Malaysia Airlines could be sold or shut down, says PM

The 71-year-old airline has been on the ropes since 2014 when Flight MH370 disappeared and MH17 was shot down by a Russian-made missile over war-torn Ukraine. (Shutterstock)
Updated 12 March 2019

Malaysia Airlines could be sold or shut down, says PM

  • Mahathir Mohamad: We will be studying and investigating as to whether we should shut it down or we should sell it off or we should refinance it
  • Mahathir, 93 and in his second stint as premier, is seeking to reduce a mammoth national debt inherited from the previous, corruption-plagued regime

KUALA LUMPUR: Malaysia Airlines may be sold or shut down, Malaysia’s leader said Tuesday, the latest bad news for a carrier that has been in crisis since suffering the loss of two planes.
The 71-year-old airline has been on the ropes since 2014 when Flight MH370 disappeared and MH17 was shot down by a Russian-made missile over war-torn Ukraine.
With the carrier teetering on the brink of bankruptcy, sovereign wealth fund Khazanah stepped in to take it over several years ago and major reforms were instituted, including cutting thousands of staff.
But it has continued to fare poorly and its performance was blamed in large part for a set of poor financial results released by Khazanah last week.
Responding to questions about the airline’s future, Prime Minister Mahathir Mohamad told reporters in parliament: “I think it is a very serious matter, to shut down the national airline.
“We will nevertheless be studying and investigating as to whether we should shut it down or we should sell it off or we should refinance it.”
Official news agency Bernama reported that Khazanah last week posted a pre-tax loss of 6.3 billion ringgit ($1.54 billion) for 2018, compared with a pre-tax profit of 2.9 billion ringgit the year before.
Mahathir, 93 and in his second stint as premier, is seeking to reduce a mammoth national debt inherited from the previous, corruption-plagued regime.
Malaysia Airlines said in a statement it had been “working closely” with Khazanah on the next phase of its turnaround plan since September.
The disappearance of Flight MH370, which was carrying 239 people, remains one of the world’s greatest aviation mysteries, and successive searches have failed to find the plane.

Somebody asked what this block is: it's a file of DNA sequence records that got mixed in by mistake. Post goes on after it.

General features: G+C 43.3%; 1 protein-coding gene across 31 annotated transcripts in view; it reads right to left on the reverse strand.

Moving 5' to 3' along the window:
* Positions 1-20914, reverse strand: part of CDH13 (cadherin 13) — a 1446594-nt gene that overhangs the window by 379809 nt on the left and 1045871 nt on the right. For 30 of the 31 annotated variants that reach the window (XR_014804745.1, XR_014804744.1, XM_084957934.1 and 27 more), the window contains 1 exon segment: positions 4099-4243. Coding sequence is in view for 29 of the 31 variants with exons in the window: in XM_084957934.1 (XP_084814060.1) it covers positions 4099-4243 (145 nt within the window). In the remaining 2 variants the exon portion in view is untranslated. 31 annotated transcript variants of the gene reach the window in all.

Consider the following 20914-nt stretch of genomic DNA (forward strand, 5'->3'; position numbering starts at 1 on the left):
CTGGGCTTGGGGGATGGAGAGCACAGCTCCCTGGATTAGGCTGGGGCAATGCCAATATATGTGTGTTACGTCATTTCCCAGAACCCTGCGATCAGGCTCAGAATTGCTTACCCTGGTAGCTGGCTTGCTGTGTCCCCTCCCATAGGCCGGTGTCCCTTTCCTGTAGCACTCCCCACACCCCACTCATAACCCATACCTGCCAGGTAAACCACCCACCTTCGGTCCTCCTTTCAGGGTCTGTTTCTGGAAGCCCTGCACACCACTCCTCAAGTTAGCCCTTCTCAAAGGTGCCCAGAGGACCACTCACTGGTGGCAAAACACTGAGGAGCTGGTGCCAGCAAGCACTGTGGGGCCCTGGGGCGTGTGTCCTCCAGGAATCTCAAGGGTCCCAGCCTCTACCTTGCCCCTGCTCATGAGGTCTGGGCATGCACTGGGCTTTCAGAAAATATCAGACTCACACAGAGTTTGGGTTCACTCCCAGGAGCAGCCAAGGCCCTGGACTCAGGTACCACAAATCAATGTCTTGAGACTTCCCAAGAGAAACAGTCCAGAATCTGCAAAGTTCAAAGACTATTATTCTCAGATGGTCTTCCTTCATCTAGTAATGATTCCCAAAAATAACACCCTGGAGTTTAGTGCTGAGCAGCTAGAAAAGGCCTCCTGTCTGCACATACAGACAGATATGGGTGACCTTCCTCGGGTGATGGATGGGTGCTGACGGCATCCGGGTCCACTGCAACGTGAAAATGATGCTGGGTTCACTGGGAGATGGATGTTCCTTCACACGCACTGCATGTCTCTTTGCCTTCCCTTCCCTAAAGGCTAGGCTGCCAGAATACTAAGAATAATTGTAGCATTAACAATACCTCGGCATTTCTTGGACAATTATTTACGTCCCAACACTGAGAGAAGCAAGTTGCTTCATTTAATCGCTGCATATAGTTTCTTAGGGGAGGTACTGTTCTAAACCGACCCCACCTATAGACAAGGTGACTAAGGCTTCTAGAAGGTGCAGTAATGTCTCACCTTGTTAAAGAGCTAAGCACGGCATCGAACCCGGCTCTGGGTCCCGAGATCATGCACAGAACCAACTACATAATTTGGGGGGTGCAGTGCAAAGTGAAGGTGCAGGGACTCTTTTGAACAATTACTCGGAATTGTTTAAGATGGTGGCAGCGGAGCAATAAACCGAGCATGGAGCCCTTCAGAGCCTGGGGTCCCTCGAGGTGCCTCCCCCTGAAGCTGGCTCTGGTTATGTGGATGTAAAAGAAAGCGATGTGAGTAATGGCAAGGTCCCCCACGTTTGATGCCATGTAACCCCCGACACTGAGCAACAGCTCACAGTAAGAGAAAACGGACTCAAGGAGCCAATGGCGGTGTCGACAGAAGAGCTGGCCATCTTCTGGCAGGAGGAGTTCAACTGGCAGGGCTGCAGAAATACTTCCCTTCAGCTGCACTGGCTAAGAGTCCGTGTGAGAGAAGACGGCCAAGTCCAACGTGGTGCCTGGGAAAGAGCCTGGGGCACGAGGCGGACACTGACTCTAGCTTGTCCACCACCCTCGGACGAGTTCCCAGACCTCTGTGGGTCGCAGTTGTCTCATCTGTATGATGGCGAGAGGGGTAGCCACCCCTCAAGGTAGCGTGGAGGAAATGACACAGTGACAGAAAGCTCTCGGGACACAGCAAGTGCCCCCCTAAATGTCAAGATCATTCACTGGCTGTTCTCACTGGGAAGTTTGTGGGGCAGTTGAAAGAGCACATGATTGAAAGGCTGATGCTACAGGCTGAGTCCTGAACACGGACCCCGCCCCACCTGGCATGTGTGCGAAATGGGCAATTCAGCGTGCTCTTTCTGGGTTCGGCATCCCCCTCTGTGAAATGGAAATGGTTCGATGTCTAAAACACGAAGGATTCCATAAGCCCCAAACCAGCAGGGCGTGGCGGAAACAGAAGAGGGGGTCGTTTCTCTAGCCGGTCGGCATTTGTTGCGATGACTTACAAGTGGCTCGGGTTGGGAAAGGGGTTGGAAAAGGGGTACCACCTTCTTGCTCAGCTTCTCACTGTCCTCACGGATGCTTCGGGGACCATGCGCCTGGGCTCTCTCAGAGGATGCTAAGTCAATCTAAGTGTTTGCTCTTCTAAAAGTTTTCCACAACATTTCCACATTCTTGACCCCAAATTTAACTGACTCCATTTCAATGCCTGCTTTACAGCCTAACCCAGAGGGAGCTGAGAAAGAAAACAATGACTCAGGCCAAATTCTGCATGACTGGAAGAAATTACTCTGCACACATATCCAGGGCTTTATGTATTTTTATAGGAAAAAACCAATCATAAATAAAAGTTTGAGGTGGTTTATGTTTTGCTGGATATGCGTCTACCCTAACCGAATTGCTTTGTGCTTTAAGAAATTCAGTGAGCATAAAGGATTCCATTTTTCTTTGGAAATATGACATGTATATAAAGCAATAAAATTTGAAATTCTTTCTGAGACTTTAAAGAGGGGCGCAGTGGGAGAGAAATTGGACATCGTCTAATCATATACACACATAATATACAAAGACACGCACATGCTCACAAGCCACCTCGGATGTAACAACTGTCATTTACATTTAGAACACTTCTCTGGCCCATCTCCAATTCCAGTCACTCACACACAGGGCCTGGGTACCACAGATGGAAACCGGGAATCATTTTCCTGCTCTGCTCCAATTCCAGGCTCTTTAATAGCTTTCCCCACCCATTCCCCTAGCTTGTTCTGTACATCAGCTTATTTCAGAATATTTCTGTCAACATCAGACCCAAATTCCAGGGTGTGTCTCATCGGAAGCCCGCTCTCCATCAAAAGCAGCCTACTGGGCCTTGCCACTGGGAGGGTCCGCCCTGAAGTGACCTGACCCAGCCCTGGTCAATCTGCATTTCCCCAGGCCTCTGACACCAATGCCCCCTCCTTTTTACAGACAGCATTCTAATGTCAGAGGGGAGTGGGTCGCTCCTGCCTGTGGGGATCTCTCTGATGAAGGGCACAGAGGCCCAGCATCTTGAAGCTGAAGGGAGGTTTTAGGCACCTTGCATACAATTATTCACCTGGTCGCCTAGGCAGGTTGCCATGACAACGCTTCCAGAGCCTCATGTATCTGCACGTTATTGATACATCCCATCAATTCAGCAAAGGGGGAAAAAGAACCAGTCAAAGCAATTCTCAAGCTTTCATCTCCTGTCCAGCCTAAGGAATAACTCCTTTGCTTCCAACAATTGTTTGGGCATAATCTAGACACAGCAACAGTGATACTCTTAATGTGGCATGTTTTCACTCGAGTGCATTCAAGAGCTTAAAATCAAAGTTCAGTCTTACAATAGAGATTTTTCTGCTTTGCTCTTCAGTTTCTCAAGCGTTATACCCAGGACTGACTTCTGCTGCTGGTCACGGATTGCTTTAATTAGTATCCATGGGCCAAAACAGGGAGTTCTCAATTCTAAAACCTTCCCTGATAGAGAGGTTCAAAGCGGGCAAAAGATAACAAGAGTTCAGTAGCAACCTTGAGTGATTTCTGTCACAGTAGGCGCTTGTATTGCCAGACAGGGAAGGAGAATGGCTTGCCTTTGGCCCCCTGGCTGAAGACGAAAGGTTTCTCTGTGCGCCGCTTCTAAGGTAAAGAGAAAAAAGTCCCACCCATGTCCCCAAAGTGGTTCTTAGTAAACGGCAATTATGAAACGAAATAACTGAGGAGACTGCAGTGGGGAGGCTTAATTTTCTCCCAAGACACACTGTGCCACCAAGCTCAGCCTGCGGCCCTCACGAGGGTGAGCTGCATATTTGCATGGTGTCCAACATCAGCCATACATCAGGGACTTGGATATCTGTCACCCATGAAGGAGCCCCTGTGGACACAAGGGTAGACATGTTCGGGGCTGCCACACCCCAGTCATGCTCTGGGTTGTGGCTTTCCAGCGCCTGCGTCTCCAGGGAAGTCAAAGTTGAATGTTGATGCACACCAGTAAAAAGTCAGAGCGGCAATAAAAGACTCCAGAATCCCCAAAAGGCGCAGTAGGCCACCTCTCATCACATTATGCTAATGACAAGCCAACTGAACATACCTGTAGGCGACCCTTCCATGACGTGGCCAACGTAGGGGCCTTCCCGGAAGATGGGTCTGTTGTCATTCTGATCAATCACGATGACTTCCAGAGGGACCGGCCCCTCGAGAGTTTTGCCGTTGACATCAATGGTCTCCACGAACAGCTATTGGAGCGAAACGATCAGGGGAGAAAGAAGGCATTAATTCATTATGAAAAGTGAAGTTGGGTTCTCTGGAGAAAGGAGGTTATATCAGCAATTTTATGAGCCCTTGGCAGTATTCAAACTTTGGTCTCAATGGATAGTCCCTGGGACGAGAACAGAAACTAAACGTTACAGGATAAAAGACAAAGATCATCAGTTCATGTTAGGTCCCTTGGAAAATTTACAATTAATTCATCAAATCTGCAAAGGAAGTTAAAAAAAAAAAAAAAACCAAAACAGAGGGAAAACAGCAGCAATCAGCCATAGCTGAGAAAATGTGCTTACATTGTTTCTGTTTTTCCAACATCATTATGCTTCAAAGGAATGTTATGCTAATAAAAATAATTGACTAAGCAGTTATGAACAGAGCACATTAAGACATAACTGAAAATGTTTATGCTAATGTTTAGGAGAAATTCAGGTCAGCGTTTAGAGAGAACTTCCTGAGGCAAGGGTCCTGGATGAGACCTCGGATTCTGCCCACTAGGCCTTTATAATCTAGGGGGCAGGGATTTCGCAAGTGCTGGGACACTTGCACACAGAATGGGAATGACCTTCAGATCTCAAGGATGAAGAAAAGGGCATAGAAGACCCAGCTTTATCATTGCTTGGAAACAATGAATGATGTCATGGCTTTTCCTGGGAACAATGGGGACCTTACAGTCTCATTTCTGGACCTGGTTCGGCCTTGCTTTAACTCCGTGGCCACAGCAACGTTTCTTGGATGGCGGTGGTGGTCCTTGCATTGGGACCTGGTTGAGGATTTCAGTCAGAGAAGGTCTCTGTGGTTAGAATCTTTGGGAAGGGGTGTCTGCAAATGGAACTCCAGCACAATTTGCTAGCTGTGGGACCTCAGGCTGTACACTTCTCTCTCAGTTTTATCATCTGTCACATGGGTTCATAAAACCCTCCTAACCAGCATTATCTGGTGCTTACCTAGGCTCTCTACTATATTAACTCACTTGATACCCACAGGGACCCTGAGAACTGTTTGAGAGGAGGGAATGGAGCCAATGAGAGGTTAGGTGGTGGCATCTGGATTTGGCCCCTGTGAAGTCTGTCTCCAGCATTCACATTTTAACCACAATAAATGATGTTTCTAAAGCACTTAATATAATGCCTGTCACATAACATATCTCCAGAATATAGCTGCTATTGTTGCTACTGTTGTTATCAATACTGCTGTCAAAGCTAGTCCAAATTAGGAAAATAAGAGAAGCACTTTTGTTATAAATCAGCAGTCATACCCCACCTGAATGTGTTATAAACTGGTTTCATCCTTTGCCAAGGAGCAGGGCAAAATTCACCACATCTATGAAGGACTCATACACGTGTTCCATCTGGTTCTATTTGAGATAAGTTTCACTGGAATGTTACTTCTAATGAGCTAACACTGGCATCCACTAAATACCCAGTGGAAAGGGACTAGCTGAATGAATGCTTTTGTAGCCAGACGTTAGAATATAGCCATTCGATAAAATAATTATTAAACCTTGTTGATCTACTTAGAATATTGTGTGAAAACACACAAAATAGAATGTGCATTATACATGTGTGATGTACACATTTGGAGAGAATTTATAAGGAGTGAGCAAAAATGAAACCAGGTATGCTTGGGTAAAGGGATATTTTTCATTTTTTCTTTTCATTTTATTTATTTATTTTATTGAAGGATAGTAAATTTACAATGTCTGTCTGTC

Oil falls below $57 on virus impact and OPEC+ delay

Updated 19 February 2020

Oil falls below $57 on virus impact and OPEC+ delay

  • Contagion ‘is spooking market players,’ analysts say after Asian shares fall and Apple issues warning

LONDON: Oil fell below $57 a barrel on Tuesday, pressured by concerns over the impact on crude demand from the coronavirus outbreak in China and a lack of further action by OPEC and its allies to support the market.

Forecasters including the International Energy Agency (IEA) have cut 2020 oil demand estimates because of the virus. Though new cases in mainland China have dipped, global experts say it is too early to judge if the outbreak is being contained.

Brent crude was down 82 cents at $56.85 a barrel in mid-afternoon trade after rallying in the previous five sessions. US West Texas Intermediate crude fell 70 cents to $51.35.

“Risk aversion has returned to the markets,” said Commerzbank analyst Carsten Fritsch.

“OPEC+ has shown no sign yet of reacting to the virus-related slump in demand by making additional production cuts.”

The virus is having a wider impact on companies and financial markets. Asian shares fell and Wall Street was poised to retreat on Tuesday after Apple said it would miss quarterly revenue guidance owing to weakened demand in China.

“This has spooked market players and triggered a sharp pullback in risk assets,” said Tamas Varga of oil broker PVM.

The IEA last week said that first-quarter oil demand is likely to fall by 435,000 barrels per day (bpd) from the same period last year in the first quarterly decline since the financial crisis in 2009.

The Organization of the Petroleum Exporting Countries (OPEC) and its allies, including Russia, have been considering further production cuts to tighten supply and support prices.

The group, known as OPEC+, has a pact to cut oil output by 1.7 million bpd until the end of March.

The next OPEC+ meeting next month is set to consider an advisory panel’s recommendation to cut supply by a further 600,000 bpd. Talks on holding an earlier meeting in February appear to have made no progress, OPEC sources said.

As well as OPEC+ voluntary curbs, support for prices has come from involuntary losses in Libya, where output has collapsed since Jan. 18 because of a blockade of ports and oilfields.